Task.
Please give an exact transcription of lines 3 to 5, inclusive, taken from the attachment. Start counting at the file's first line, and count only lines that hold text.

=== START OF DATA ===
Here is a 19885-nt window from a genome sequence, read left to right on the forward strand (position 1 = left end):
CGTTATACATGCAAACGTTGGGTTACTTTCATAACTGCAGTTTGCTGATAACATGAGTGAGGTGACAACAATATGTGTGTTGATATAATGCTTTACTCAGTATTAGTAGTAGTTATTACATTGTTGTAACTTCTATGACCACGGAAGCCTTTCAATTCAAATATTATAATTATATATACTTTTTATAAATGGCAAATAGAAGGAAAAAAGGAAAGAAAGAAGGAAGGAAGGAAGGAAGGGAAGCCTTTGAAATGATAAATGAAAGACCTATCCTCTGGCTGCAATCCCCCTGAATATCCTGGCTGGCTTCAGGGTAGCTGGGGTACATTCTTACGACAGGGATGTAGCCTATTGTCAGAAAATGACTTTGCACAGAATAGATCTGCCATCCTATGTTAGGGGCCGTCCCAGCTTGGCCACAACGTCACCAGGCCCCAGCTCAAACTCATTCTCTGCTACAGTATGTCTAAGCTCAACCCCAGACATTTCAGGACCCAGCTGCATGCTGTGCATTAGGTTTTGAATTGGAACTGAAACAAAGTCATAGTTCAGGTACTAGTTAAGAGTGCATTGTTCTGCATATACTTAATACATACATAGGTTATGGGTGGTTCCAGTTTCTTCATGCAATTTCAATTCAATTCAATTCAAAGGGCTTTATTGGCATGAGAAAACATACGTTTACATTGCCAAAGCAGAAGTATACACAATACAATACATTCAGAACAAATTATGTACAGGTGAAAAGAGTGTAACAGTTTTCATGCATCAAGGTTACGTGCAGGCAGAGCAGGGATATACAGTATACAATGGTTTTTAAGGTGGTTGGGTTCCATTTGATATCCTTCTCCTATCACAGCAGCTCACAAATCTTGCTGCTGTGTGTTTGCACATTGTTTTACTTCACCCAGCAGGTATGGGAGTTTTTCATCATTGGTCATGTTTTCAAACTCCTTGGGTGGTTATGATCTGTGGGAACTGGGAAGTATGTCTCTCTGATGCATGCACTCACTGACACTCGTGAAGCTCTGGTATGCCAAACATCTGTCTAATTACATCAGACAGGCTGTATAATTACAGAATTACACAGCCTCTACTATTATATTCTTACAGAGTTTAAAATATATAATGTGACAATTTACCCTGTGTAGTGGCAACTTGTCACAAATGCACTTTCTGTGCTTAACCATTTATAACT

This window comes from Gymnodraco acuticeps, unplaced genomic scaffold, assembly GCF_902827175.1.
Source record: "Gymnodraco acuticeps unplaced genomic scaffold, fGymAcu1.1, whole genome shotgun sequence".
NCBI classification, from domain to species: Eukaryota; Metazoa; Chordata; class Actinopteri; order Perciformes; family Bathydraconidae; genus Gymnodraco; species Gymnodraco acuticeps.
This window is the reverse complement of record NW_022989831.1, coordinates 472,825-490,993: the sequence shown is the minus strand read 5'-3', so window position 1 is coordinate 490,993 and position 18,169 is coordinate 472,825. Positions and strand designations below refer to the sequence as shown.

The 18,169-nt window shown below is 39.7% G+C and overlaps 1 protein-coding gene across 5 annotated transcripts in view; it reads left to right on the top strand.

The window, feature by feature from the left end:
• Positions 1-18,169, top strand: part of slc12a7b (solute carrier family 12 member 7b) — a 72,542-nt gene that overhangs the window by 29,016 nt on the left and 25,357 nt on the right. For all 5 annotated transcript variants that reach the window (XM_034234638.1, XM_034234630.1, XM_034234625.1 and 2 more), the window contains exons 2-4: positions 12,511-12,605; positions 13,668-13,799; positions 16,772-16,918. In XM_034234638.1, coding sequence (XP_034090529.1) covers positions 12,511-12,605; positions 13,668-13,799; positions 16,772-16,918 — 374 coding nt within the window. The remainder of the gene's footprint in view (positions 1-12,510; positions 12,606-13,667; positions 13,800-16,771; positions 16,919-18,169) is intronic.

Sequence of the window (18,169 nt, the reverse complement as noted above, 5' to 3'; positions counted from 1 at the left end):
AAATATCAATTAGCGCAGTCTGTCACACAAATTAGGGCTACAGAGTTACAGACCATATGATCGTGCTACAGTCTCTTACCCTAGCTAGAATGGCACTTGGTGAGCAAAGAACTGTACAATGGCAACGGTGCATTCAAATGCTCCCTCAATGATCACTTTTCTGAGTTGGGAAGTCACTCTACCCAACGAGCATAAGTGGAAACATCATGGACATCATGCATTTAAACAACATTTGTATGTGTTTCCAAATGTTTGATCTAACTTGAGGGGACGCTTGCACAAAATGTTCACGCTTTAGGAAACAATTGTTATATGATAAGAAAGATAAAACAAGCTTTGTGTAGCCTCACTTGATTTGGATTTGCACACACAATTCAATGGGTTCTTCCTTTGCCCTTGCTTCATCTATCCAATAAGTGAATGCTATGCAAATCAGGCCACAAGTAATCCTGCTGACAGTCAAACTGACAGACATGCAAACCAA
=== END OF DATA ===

This window comes from Gymnodraco acuticeps, unplaced genomic scaffold, assembly GCF_902827175.1.
Source record: "Gymnodraco acuticeps unplaced genomic scaffold, fGymAcu1.1, whole genome shotgun sequence".
NCBI classification, from domain to species: Eukaryota; Metazoa; Chordata; class Actinopteri; order Perciformes; family Bathydraconidae; genus Gymnodraco; species Gymnodraco acuticeps.